Rainy Tuesdays

Rain by Gabriele Diwald (CC)
Rain by Gabriele Diwald (CC BY 2.0)

On rainy Tuesdays, She walks to the neighborhood newsstand to pick up the newest romance novel.

She walks on the left side of the street, keeping close to the fences and clipped hedges. On the right, where the sidewalk is wider and cleaner, she always runs into a stray dog that barks and shows his teeth to her. He’s yellow and has a big plastic earring clipped to his left ear, souvenir from the city vet.

She’s afraid of the dog and once even did the unthinkable–skipped a rainy Tuesday trip to the newsstand. That week was unbearable.

On Wednesdays she makes pasta with tomato sauce of her own invention. She makes the pasta from scratch. It’s therapy. And something to do. It takes a long time because she wants it to take a long time. She savors it. It feels good to use her hands in the dough, kneading and stretching it until she can feel it’s ready to become something. Even dough wants to become something.

On Thursdays she listens to music after work. She streams it from an online service, taking the hassle of having to choose out of the game. The music takes her somewhere else, somewhere better. Maybe not better, but definitely different.

On Fridays she has coffee with the Neighbor. The Neighbor is much older and talks incessantly about dead people. Dead aunts, dead uncles, dead friends, dead coworkers, dead parents, dead grandparents, dead actors, dead musicians she loved once, a lifetime ago. Everyone in the Neighbor’s life is dead, it seems. Even the Neighbor sometimes seems dead, with her shriveled skin and sunken, tiny eyes that have just enough light in them to prevent the undertaker from carrying her out of the apartment in a simple wooden box.

On Fridays She also sees Him. He pumps gas across the street. Every Friday, at exactly the same time. He’s tall and thin in that weird modern way that allows people to be both skinny and fat at the same time. His face and arms are thin, but some parts of him, just above his belt, seem pudgy and bloated.

He has a dog. A large, floppy-eared dog that seems as old as his car. His car is from the 1980s, with a YU sticker on the back. Below that, a SCG sticker, and below that, a small EU sticker, blue, with tiny yellow stars.

The dog sits on the back seat while he pumps gas. He pumps without making eye contact with anyone. He regards the tips of his shoes. In the summer, rubber slip-ons that make his feet look like they belong to a clown down on his luck. In the winter, old booths with broken zippers and worn out soles.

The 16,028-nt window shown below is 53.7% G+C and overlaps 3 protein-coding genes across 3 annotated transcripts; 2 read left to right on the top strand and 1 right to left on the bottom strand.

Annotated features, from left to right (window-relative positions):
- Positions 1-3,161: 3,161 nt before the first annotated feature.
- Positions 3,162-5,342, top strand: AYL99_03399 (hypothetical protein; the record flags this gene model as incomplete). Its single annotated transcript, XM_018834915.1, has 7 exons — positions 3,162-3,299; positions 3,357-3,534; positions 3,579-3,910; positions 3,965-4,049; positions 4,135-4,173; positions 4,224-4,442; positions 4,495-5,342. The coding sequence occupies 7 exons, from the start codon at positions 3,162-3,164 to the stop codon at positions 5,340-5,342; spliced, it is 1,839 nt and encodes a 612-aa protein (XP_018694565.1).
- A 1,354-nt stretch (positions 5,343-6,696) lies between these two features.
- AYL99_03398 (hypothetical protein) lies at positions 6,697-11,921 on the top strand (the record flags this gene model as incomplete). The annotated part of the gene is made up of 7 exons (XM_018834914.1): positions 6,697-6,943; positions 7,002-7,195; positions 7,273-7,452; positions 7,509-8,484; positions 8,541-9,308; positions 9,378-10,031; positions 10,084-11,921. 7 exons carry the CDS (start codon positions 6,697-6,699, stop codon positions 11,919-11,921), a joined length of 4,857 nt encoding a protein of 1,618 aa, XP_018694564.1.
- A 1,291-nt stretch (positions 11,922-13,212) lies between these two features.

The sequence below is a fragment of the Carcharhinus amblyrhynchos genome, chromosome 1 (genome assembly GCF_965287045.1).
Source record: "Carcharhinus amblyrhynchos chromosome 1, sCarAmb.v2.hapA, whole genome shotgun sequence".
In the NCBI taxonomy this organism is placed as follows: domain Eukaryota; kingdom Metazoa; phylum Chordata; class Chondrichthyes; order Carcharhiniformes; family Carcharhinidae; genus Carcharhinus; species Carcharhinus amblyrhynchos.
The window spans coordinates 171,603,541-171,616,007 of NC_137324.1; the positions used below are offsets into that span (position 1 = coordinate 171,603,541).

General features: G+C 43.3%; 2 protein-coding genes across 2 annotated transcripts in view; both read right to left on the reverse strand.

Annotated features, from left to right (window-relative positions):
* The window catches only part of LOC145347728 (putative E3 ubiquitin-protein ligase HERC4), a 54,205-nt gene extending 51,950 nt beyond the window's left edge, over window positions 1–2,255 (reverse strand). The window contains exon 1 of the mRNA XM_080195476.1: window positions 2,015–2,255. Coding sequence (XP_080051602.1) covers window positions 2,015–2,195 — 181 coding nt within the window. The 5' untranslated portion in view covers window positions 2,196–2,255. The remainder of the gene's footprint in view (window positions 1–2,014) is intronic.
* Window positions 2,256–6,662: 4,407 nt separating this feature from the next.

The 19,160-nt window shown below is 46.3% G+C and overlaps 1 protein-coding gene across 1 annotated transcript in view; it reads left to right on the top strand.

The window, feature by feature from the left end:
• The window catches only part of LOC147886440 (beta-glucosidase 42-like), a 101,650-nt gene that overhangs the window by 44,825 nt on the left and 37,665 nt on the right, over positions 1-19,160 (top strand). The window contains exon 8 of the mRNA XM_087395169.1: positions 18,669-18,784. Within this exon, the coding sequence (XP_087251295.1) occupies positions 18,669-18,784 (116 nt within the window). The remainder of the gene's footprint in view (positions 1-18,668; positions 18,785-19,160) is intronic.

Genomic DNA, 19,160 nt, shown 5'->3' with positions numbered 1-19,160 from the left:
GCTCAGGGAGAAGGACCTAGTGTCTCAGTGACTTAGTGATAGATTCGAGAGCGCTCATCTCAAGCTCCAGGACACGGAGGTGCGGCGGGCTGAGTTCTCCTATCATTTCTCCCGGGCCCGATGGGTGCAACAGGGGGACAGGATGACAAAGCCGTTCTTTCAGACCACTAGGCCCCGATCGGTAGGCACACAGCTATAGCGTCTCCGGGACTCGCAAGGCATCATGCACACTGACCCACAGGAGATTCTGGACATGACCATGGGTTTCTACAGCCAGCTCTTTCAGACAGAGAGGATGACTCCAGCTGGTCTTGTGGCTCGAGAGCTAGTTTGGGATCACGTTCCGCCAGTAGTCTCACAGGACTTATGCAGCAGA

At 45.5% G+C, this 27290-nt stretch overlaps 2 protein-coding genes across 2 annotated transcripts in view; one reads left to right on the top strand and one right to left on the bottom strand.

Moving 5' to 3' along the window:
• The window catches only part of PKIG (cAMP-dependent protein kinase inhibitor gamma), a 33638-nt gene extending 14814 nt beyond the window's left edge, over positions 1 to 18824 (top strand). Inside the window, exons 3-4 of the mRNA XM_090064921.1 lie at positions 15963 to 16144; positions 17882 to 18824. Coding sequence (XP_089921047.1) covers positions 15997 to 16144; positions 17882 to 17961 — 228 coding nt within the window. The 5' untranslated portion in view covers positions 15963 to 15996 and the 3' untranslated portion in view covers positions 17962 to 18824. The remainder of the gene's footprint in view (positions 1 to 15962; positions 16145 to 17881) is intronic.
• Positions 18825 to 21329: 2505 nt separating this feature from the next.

She only has coffee with the Neighbor in order to see him, pass him, glance at him, speechless and invisible to everyone except the dog in the back seat.

On Saturdays she thinks about Fridays. Plans, big plans. Next time, she’ll talk to him. She’ll say something about the dog. She’ll make a joke about the car, and the funny stickers on the back. Maybe not, that could offend him. So what? At least that’s something, something that isn’t nothing.

On Sundays she does her laundry. Everyone everywhere in the world does laundry on Sundays. It’s the law, at least for people who work. And she works. Not very hard, not with her heart. She dreads it, the work, and the prospect of it on Monday, less than 24 hours in the future. The entire day is filled with dread, a real, palpable feeling that throbs in her belly. If she could sleep through the next day, she would. But that couldn’t be explained to the Woman in Charge at Work. The Woman in Charge at Work is all business, serious and angry at the world, hating Monday and every day that comes after it. No point trying to explain to her, or lie to her, or plead with her, or anything else. She’ll just have to go to the job she hates for the rest of her life. Or, until they get sick of her yellow face and flat hair.

On Mondays she wakes up early and has a strong cup of coffee in front of the TV. The morning news are a blast, always. But, at least they make her life seem less…miserable, dangerous, pointless. The morning news give her a boost, a necessary lift. Without the morning news, she couldn’t get out of her apartment on Monday.

On rainy Tuesdays, She walks to the neighborhood newsstand.

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